According to a further aspect, the present invention encompasses the use of an agent that inhibits at least partially the expression of SPARC and/or interferes with its biological function in the manufacture of a pharmaceutical composition for preventing or treating acute liver failure or acute liver damage. According to a particular embodiment, said agent that inhibits at least partially the expression of SPARC is a genetic construct, such as a genetic construct capable of expressing an antisense RNA molecule which is complementary to SPARC mRNA, such as a recombinant adenovirus, such as the vector AdasSPARC (
According to yet another aspect, the present invention comprises an agent that inhibits at least partially the expression of SPARC and/or interferes with its biological function for use in preventing or treating acute liver failure or acute liver damage. According to a particular embodiment, said agent that inhibits at least partially the expression of SPARC is a genetic construct, such as a genetic construct capable of expressing an antisense RNA molecule which is complementary to SPARC mRNA, such as a recombinant adenovirus, such as the vector AdasSPARC (
According to yet a further aspect, the present invention relates to a genetic construct capable of expressing an antisense RNA molecule which is complementary to SPARC mRNA, such as a recombinant adenovirus, capable of expressing an antisense RNA molecule which is complementary to SPARC mRNA, such as the vector AdasSPARC (
According to yet another further aspect, the present invention relates to a genetic construct capable of expressing a siRNA which inhibits at least partially the expression of SPARC, such as a recombinant lentivirus, such as a lentivirus capable of expressing the siRNA 51 encoded by SEQ ID NO.: 3 or a sequence that is at least 85% identical to SEQ ID NO.: 3, such as the recombinant lentivirus of
According to still another aspect, the present invention relates to a siRNA that inhibits at least partially the expression of SPARC, such as siRNA having a sequence selected from SEQ ID NO.: 4, SEQ ID NO.: 5, SEQ ID NO.: 6 and SEQ ID NO.: 7, a sequence that is at least 85% identical to SEQ ID NO.: 4, SEQ ID NO.: 5, SEQ ID NO.: 6 and SEQ ID NO.: 7.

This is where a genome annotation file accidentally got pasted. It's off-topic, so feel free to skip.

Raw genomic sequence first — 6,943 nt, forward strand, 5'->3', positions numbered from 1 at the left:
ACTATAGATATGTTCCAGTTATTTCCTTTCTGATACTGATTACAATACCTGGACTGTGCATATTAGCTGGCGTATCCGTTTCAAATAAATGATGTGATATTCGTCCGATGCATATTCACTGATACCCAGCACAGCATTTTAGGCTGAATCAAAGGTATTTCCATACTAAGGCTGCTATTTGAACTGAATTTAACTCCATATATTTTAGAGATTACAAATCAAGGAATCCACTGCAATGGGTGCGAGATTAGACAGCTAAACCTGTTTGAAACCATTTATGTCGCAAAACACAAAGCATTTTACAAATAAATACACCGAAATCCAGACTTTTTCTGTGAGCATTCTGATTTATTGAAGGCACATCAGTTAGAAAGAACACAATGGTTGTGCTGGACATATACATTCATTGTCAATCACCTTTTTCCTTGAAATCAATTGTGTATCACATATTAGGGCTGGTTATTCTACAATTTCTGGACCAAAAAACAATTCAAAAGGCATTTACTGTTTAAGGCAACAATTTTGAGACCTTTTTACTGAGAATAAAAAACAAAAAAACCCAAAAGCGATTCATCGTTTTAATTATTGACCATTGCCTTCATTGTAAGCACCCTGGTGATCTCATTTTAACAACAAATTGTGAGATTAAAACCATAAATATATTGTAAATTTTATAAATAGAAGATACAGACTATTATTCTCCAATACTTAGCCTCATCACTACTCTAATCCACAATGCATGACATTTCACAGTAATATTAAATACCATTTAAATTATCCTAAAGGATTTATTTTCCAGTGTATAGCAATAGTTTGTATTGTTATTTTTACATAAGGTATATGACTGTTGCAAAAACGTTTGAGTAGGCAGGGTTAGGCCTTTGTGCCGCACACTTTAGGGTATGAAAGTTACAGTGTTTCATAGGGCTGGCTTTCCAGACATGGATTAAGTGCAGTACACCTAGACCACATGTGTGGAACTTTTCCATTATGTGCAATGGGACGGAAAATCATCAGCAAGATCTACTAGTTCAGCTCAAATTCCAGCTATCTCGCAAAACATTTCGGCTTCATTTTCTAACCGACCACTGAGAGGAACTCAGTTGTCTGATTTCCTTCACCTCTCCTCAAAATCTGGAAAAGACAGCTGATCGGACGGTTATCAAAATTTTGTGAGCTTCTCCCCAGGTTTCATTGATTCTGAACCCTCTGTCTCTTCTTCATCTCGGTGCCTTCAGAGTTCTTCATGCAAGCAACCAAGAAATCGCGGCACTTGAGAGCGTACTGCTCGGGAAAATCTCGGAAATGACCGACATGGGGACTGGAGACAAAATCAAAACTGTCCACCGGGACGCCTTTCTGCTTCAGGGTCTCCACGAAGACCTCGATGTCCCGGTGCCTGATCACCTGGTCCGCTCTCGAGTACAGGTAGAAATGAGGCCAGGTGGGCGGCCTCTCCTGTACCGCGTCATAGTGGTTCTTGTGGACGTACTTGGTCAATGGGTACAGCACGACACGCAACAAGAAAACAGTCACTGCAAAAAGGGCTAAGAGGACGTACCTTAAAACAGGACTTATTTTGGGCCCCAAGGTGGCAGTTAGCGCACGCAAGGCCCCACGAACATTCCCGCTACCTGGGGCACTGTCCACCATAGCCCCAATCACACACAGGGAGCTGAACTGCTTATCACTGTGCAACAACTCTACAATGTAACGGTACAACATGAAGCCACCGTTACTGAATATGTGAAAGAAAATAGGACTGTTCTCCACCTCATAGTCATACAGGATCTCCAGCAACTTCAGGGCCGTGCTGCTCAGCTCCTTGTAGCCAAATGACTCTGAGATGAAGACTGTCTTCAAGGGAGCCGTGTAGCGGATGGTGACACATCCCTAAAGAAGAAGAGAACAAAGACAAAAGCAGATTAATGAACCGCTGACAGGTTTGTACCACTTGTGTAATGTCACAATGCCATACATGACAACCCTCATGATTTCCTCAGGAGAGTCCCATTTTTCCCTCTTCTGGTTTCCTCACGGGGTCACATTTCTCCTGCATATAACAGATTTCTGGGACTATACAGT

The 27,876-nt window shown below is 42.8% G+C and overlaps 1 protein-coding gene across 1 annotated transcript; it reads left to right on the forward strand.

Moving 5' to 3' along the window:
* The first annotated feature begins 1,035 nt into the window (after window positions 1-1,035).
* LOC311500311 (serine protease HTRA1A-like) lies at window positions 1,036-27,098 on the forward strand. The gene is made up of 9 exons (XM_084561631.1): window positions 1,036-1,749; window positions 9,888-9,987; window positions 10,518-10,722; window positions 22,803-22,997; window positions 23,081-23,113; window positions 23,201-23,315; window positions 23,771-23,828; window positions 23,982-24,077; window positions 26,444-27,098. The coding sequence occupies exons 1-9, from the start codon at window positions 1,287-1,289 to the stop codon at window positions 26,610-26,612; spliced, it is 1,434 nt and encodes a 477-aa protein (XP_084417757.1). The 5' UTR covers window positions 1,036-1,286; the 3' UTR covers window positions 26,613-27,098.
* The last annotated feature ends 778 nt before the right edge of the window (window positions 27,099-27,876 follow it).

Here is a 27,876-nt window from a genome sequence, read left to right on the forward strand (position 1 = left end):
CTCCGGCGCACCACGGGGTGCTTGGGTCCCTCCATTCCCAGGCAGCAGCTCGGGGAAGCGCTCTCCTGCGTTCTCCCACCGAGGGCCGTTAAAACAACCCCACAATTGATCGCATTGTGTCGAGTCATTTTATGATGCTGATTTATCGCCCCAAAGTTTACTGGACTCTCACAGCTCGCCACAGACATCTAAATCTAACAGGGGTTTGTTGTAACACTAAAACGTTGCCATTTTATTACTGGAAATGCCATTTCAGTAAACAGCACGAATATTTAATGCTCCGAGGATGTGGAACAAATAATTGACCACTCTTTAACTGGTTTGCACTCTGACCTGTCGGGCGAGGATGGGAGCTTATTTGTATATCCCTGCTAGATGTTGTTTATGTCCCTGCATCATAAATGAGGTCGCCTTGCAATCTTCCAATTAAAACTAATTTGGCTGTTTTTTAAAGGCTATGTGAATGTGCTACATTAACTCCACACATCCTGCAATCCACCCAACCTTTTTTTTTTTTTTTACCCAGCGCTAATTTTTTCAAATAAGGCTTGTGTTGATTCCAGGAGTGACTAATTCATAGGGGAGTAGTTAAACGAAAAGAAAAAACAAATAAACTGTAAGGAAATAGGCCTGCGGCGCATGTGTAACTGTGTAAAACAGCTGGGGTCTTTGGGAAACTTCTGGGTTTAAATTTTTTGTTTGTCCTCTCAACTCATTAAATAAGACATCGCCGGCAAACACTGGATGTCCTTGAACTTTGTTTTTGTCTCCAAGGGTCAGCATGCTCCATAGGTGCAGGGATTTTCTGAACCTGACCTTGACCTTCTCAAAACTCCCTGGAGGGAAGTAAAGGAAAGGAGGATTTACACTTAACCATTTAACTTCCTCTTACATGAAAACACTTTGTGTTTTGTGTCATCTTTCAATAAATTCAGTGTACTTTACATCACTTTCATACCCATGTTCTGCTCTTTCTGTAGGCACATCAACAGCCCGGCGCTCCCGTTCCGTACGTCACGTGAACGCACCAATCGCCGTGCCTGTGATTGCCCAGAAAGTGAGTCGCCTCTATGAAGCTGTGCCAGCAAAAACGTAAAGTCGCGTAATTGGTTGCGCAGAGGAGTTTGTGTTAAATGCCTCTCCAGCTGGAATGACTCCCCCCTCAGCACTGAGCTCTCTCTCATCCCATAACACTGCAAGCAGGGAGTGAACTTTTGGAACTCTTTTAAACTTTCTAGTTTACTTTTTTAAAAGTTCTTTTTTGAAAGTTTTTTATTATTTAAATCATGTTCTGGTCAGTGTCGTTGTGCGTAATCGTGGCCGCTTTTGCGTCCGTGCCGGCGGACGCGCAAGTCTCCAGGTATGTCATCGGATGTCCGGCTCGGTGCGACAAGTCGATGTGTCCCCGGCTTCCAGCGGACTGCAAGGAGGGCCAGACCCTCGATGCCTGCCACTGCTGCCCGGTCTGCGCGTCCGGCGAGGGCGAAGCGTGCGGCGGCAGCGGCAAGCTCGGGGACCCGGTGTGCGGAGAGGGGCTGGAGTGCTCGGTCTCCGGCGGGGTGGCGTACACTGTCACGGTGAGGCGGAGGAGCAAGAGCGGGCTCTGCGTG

Following the finding that SPARC is overexpressed in samples from patients with alcoholic hepatitis but not in patients with chronic HCV infection or NASH (
Within the context of the present invention, “to inhibit at least partially the expression” of a protein means to reduce in a physiologically significant degree or even to completely prevent the production of said protein at least in a target tissue, such as in the liver. Such reduction or prevention can be achieved by interfering with any of the steps that normally take place in the expression of proteins, such as interfering with the transcription of the gene encoding for the protein into mRNA and/or interfering with the translation of such mRNA into a polypeptide.
When applied to the expression of a protein, the expression “reduce in a physiologically significant degree” must be understood in the context of the present invention as a reduction in the levels of expression of a protein that are large enough as to have an observable positive impact in the health of the individual in which the expression levels of said protein are reduced, such as avoiding or preventing acute liver failure.
Within the context of the present invention, “to interfere with the biological function” of a protein means to reduce in a physiologically significant degree or even to completely prevent the involvement of said protein in the biological processes in which said protein would normally participate at least in a target tissue, such as in the liver. Such interference takes place after the protein has been expressed, and can be achieved either by targeting the protein itself or its natural partners, such as receptors or other molecules to which said protein normally binds.
In one embodiment of the invention, the agent which inhibits at least partially the expression of SPARC is a genetic construct. A genetic construct is an artificial nucleic acid which acts as a functional unit containing the necessary elements for the transfer or the expression of a particular gene. Many kinds of genetic constructs are well know to those skilled in the art, and include plasmids, viruses, cosmids, and artificial chromosomes. In a particular embodiment of the invention, the genetic constructs used are viral vectors, such as a recombinant adenovirus and a recombinant lentivirus.
In another embodiment of the invention, alone or in combination with any of the embodiments described above or below, inhibition of the expression of SPARC is achieved by means of an antisense RNA molecule which is complementary to SPARC mRNA. The use of antisense RNA to form a duplex with the mRNA of a given protein and thus block its translation is well known in the art, with at least two antisense RNA molecules (fomivirsen and mipomersen) being approved for its use in humans.